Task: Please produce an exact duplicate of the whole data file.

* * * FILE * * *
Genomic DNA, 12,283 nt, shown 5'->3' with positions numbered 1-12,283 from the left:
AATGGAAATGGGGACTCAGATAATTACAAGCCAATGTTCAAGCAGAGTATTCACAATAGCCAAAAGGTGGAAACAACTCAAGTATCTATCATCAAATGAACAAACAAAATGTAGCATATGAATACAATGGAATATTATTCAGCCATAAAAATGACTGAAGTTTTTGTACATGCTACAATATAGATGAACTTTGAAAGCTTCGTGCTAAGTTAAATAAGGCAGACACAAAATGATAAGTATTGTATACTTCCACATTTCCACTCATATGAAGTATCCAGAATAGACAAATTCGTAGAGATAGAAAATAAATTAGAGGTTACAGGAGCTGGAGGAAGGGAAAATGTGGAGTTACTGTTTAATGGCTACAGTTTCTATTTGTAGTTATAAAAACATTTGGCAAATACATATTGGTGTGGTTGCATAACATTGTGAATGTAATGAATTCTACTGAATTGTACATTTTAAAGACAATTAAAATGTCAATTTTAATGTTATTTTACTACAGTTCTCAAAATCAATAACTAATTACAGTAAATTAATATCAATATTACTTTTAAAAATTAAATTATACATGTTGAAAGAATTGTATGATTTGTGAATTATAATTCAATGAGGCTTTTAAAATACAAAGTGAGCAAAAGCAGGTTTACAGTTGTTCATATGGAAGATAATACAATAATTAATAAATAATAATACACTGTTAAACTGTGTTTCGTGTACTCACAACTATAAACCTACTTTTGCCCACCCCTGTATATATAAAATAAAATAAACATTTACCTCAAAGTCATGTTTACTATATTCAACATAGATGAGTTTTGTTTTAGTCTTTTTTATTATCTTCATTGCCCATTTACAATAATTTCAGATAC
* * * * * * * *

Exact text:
Genomic DNA, 12,283 nt, shown 5'->3' with positions numbered 1-12,283 from the left:
AATGGAAATGGGGACTCAGATAATTACAAGCCAATGTTCAAGCAGAGTATTCACAATAGCCAAAAGGTGGAAACAACTCAAGTATCTATCATCAAATGAACAAACAAAATGTAGCATATGAATACAATGGAATATTATTCAGCCATAAAAATGACTGAAGTTTTTGTACATGCTACAATATAGATGAACTTTGAAAGCTTCGTGCTAAGTTAAATAAGGCAGACACAAAATGATAAGTATTGTATACTTCCACATTTCCACTCATATGAAGTATCCAGAATAGACAAATTCGTAGAGATAGAAAATAAATTAGAGGTTACAGGAGCTGGAGGAAGGGAAAATGTGGAGTTACTGTTTAATGGCTACAGTTTCTATTTGTAGTTATAAAAACATTTGGCAAATACATATTGGTGTGGTTGCATAACATTGTGAATGTAATGAATTCTACTGAATTGTACATTTTAAAGACAATTAAAATGTCAATTTTAATGTTATTTTACTACAGTTCTCAAAATCAATAACTAATTACAGTAAATTAATATCAATATTACTTTTAAAAATTAAATTATACATGTTGAAAGAATTGTATGATTTGTGAATTATAATTCAATGAGGCTTTTAAAATACAAAGTGAGCAAAAGCAGGTTTACAGTTGTTCATATGGAAGATAATACAATAATTAATAAATAATAATACACTGTTAAACTGTGTTTCGTGTACTCACAACTATAAACCTACTTTTGCCCACCCCTGTATATATAAAATAAAATAAACATTTACCTCAAAGTCATGTTTACTATATTCAACATAGATGAGTTTTGTTTTAGTCTTTTTTATTATCTTCATTGCCCATTTACAATAATTTCAGATAC